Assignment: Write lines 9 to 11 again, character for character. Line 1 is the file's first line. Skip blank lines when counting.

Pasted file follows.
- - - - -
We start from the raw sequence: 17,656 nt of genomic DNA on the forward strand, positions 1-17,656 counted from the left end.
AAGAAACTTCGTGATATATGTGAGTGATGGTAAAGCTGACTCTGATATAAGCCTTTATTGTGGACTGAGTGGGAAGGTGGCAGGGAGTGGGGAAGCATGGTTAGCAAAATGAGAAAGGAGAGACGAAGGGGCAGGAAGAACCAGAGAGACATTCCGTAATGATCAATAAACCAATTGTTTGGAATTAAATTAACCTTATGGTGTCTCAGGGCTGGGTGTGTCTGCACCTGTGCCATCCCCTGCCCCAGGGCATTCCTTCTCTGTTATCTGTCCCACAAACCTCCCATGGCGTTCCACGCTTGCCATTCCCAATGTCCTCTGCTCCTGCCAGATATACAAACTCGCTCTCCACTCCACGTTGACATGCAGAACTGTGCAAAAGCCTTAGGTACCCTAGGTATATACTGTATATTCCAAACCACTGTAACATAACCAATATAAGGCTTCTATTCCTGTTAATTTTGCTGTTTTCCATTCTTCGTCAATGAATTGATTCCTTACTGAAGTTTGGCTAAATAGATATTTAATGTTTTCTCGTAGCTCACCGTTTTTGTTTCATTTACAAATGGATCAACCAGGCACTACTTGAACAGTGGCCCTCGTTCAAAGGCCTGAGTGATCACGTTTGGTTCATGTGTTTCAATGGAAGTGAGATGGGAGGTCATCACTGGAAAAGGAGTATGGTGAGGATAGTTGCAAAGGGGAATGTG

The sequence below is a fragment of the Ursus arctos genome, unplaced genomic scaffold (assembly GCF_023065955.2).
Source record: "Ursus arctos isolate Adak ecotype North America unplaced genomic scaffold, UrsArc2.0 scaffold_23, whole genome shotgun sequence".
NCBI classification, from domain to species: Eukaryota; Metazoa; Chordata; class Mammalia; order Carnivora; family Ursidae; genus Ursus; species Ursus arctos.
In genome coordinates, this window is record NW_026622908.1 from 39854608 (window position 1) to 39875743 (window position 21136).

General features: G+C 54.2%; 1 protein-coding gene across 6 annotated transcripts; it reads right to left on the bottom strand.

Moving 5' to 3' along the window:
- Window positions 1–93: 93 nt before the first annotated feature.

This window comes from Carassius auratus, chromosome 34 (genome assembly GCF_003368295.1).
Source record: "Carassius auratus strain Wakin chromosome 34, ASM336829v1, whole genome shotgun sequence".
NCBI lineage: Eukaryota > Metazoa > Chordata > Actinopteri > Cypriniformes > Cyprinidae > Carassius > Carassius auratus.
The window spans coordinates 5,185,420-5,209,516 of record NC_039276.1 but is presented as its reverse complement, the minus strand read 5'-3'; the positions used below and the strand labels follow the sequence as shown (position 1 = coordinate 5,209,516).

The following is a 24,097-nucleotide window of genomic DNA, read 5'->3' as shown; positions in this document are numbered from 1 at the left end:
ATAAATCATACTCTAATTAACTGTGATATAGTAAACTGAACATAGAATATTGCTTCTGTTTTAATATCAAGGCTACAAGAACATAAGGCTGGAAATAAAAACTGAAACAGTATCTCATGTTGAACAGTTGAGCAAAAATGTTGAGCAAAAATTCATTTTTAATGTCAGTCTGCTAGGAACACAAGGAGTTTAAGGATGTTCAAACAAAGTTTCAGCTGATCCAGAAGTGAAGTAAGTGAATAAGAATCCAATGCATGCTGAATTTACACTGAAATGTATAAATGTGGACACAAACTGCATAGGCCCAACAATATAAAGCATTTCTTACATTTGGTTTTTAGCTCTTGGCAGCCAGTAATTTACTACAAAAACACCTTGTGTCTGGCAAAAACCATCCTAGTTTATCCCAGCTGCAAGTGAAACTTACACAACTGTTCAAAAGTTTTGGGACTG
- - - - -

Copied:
- Window positions 1–93: 93 nt before the first annotated feature.

This window comes from Carassius auratus, chromosome 34 (genome assembly GCF_003368295.1).
Source record: "Carassius auratus strain Wakin chromosome 34, ASM336829v1, whole genome shotgun sequence".